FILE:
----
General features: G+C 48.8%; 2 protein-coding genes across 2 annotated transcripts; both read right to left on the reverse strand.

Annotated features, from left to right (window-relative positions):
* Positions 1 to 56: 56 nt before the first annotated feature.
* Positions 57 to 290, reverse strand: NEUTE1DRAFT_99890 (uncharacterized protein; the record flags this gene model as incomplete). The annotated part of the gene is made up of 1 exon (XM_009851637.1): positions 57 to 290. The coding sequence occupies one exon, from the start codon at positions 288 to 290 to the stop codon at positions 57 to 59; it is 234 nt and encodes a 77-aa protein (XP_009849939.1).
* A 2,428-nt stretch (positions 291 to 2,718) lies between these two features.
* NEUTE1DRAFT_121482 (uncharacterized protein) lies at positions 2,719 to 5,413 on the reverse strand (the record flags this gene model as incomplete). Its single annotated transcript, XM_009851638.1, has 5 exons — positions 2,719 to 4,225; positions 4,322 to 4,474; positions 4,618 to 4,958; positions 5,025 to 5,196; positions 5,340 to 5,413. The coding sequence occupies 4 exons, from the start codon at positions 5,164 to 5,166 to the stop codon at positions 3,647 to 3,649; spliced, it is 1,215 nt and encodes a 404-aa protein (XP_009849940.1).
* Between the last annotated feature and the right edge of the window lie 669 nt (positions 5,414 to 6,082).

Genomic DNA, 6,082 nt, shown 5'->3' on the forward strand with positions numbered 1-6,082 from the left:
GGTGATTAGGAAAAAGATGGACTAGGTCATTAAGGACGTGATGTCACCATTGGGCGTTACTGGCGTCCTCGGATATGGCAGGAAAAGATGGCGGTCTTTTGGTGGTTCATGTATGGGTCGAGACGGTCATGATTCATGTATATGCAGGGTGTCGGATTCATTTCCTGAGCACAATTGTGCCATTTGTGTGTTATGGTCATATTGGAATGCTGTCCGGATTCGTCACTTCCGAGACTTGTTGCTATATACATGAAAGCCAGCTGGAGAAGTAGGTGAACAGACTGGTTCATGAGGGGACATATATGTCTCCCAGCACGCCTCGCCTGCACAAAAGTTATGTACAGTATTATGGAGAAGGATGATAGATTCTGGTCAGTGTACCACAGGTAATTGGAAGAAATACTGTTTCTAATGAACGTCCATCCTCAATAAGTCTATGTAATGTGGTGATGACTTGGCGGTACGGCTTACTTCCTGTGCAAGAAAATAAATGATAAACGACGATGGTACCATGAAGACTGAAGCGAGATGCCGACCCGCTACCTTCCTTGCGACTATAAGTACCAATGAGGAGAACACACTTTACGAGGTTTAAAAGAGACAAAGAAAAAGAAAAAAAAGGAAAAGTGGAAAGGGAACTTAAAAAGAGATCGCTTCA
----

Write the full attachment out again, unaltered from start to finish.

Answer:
General features: G+C 48.8%; 2 protein-coding genes across 2 annotated transcripts; both read right to left on the reverse strand.

Annotated features, from left to right (window-relative positions):
* Positions 1 to 56: 56 nt before the first annotated feature.
* Positions 57 to 290, reverse strand: NEUTE1DRAFT_99890 (uncharacterized protein; the record flags this gene model as incomplete). The annotated part of the gene is made up of 1 exon (XM_009851637.1): positions 57 to 290. The coding sequence occupies one exon, from the start codon at positions 288 to 290 to the stop codon at positions 57 to 59; it is 234 nt and encodes a 77-aa protein (XP_009849939.1).
* A 2,428-nt stretch (positions 291 to 2,718) lies between these two features.
* NEUTE1DRAFT_121482 (uncharacterized protein) lies at positions 2,719 to 5,413 on the reverse strand (the record flags this gene model as incomplete). Its single annotated transcript, XM_009851638.1, has 5 exons — positions 2,719 to 4,225; positions 4,322 to 4,474; positions 4,618 to 4,958; positions 5,025 to 5,196; positions 5,340 to 5,413. The coding sequence occupies 4 exons, from the start codon at positions 5,164 to 5,166 to the stop codon at positions 3,647 to 3,649; spliced, it is 1,215 nt and encodes a 404-aa protein (XP_009849940.1).
* Between the last annotated feature and the right edge of the window lie 669 nt (positions 5,414 to 6,082).

Genomic DNA, 6,082 nt, shown 5'->3' on the forward strand with positions numbered 1-6,082 from the left:
GGTGATTAGGAAAAAGATGGACTAGGTCATTAAGGACGTGATGTCACCATTGGGCGTTACTGGCGTCCTCGGATATGGCAGGAAAAGATGGCGGTCTTTTGGTGGTTCATGTATGGGTCGAGACGGTCATGATTCATGTATATGCAGGGTGTCGGATTCATTTCCTGAGCACAATTGTGCCATTTGTGTGTTATGGTCATATTGGAATGCTGTCCGGATTCGTCACTTCCGAGACTTGTTGCTATATACATGAAAGCCAGCTGGAGAAGTAGGTGAACAGACTGGTTCATGAGGGGACATATATGTCTCCCAGCACGCCTCGCCTGCACAAAAGTTATGTACAGTATTATGGAGAAGGATGATAGATTCTGGTCAGTGTACCACAGGTAATTGGAAGAAATACTGTTTCTAATGAACGTCCATCCTCAATAAGTCTATGTAATGTGGTGATGACTTGGCGGTACGGCTTACTTCCTGTGCAAGAAAATAAATGATAAACGACGATGGTACCATGAAGACTGAAGCGAGATGCCGACCCGCTACCTTCCTTGCGACTATAAGTACCAATGAGGAGAACACACTTTACGAGGTTTAAAAGAGACAAAGAAAAAGAAAAAAAAGGAAAAGTGGAAAGGGAACTTAAAAAGAGATCGCTTCA